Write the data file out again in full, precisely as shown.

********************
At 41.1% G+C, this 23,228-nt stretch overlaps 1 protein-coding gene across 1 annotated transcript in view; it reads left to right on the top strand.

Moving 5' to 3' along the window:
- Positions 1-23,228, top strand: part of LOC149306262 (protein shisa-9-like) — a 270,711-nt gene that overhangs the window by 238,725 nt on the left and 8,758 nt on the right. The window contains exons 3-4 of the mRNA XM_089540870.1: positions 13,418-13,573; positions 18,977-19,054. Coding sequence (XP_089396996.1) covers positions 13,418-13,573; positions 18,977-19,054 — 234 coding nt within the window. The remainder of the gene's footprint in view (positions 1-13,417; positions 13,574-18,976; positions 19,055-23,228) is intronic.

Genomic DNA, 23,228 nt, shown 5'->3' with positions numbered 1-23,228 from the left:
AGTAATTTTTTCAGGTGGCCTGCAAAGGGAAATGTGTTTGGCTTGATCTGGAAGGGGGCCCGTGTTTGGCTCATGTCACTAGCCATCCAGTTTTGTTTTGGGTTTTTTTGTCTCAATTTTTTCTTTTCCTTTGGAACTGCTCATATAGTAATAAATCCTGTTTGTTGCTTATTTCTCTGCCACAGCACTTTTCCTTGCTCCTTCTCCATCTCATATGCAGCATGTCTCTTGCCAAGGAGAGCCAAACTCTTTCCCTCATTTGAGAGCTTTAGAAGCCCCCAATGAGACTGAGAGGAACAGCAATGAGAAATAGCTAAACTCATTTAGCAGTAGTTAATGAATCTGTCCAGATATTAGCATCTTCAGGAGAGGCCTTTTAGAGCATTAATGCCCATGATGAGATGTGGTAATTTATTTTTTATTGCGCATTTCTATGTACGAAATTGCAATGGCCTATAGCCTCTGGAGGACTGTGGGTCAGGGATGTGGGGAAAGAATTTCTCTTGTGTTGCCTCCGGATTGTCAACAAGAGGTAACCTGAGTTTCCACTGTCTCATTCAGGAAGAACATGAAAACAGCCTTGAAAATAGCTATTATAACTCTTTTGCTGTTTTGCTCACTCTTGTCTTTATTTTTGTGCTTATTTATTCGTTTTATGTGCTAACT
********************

At 41.1% G+C, this 23,228-nt stretch overlaps 1 protein-coding gene across 1 annotated transcript in view; it reads left to right on the top strand.

Moving 5' to 3' along the window:
- Positions 1-23,228, top strand: part of LOC149306262 (protein shisa-9-like) — a 270,711-nt gene that overhangs the window by 238,725 nt on the left and 8,758 nt on the right. The window contains exons 3-4 of the mRNA XM_089540870.1: positions 13,418-13,573; positions 18,977-19,054. Coding sequence (XP_089396996.1) covers positions 13,418-13,573; positions 18,977-19,054 — 234 coding nt within the window. The remainder of the gene's footprint in view (positions 1-13,417; positions 13,574-18,976; positions 19,055-23,228) is intronic.

Genomic DNA, 23,228 nt, shown 5'->3' with positions numbered 1-23,228 from the left:
AGTAATTTTTTCAGGTGGCCTGCAAAGGGAAATGTGTTTGGCTTGATCTGGAAGGGGGCCCGTGTTTGGCTCATGTCACTAGCCATCCAGTTTTGTTTTGGGTTTTTTTGTCTCAATTTTTTCTTTTCCTTTGGAACTGCTCATATAGTAATAAATCCTGTTTGTTGCTTATTTCTCTGCCACAGCACTTTTCCTTGCTCCTTCTCCATCTCATATGCAGCATGTCTCTTGCCAAGGAGAGCCAAACTCTTTCCCTCATTTGAGAGCTTTAGAAGCCCCCAATGAGACTGAGAGGAACAGCAATGAGAAATAGCTAAACTCATTTAGCAGTAGTTAATGAATCTGTCCAGATATTAGCATCTTCAGGAGAGGCCTTTTAGAGCATTAATGCCCATGATGAGATGTGGTAATTTATTTTTTATTGCGCATTTCTATGTACGAAATTGCAATGGCCTATAGCCTCTGGAGGACTGTGGGTCAGGGATGTGGGGAAAGAATTTCTCTTGTGTTGCCTCCGGATTGTCAACAAGAGGTAACCTGAGTTTCCACTGTCTCATTCAGGAAGAACATGAAAACAGCCTTGAAAATAGCTATTATAACTCTTTTGCTGTTTTGCTCACTCTTGTCTTTATTTTTGTGCTTATTTATTCGTTTTATGTGCTAACT